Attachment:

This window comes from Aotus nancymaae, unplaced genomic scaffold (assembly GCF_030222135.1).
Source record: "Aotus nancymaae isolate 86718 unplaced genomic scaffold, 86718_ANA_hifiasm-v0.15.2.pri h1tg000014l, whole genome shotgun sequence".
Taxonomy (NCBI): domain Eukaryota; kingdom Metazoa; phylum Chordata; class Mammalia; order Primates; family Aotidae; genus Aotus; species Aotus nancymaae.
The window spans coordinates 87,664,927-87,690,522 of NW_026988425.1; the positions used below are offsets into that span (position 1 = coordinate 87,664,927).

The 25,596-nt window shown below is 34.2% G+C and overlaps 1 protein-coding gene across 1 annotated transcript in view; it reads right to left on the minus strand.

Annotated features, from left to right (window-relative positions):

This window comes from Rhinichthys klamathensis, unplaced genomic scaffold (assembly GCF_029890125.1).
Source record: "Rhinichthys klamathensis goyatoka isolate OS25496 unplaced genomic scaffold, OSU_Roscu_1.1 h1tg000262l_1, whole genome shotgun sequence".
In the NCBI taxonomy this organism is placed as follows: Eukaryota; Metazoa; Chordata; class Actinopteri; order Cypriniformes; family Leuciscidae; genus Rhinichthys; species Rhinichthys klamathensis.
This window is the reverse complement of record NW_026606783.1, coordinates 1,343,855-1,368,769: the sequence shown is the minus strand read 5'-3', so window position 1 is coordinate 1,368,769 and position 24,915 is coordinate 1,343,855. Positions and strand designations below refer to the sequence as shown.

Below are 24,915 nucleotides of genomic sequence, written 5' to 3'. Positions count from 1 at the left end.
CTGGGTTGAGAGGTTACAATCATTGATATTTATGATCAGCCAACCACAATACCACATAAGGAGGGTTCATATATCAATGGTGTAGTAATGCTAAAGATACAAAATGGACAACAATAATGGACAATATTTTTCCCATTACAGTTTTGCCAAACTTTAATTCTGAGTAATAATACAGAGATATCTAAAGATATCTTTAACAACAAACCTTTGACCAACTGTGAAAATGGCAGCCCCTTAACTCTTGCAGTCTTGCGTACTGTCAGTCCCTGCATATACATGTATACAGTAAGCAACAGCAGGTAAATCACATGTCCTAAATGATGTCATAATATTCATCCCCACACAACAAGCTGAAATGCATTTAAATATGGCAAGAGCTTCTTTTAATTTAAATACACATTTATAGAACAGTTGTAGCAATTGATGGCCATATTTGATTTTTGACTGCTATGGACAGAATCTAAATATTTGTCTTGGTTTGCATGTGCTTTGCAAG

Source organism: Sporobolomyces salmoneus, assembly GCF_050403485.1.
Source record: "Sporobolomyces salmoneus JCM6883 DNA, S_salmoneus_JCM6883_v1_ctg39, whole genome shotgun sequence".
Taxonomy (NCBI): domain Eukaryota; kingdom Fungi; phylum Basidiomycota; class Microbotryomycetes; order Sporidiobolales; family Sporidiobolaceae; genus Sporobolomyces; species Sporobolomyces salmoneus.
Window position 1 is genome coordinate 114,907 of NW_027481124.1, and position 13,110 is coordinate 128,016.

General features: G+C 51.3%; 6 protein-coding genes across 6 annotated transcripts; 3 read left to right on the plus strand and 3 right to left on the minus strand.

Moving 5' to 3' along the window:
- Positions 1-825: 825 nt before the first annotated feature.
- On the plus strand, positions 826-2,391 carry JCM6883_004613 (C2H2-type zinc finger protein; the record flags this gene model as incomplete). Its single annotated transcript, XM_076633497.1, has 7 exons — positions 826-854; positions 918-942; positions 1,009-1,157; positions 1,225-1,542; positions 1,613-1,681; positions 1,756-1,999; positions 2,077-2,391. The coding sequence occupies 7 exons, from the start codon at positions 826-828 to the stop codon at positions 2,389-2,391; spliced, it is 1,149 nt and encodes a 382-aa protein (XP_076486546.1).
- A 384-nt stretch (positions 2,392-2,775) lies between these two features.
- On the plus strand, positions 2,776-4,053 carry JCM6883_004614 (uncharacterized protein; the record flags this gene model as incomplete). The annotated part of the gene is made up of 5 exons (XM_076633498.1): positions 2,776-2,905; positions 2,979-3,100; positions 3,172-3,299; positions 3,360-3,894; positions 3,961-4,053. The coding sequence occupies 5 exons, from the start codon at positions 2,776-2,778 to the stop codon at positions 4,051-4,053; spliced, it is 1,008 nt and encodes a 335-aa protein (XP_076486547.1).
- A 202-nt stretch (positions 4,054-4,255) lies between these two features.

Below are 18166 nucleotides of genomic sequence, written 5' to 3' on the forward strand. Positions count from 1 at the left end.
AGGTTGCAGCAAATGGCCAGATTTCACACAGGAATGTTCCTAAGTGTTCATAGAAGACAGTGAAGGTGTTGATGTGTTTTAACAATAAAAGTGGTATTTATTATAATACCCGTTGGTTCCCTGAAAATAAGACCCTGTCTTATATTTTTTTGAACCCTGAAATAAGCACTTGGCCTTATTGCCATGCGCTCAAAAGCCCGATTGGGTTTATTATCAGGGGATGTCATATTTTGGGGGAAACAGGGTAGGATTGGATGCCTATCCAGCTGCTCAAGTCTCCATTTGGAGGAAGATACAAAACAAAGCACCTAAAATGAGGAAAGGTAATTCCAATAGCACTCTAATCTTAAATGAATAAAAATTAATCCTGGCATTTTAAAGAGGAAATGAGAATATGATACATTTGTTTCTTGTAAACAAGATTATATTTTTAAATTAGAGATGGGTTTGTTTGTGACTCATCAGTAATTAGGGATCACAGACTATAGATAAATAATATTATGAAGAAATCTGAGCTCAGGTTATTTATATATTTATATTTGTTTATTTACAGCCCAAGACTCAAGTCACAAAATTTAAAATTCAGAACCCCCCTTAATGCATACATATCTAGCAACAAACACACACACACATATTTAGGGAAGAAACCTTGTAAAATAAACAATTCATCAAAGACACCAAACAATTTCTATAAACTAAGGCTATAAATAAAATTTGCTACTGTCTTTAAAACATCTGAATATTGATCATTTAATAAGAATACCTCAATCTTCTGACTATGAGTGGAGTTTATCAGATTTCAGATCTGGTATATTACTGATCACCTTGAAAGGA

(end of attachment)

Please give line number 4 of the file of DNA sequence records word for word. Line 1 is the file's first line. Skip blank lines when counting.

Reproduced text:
The window spans coordinates 87,664,927-87,690,522 of NW_026988425.1; the positions used below are offsets into that span (position 1 = coordinate 87,664,927).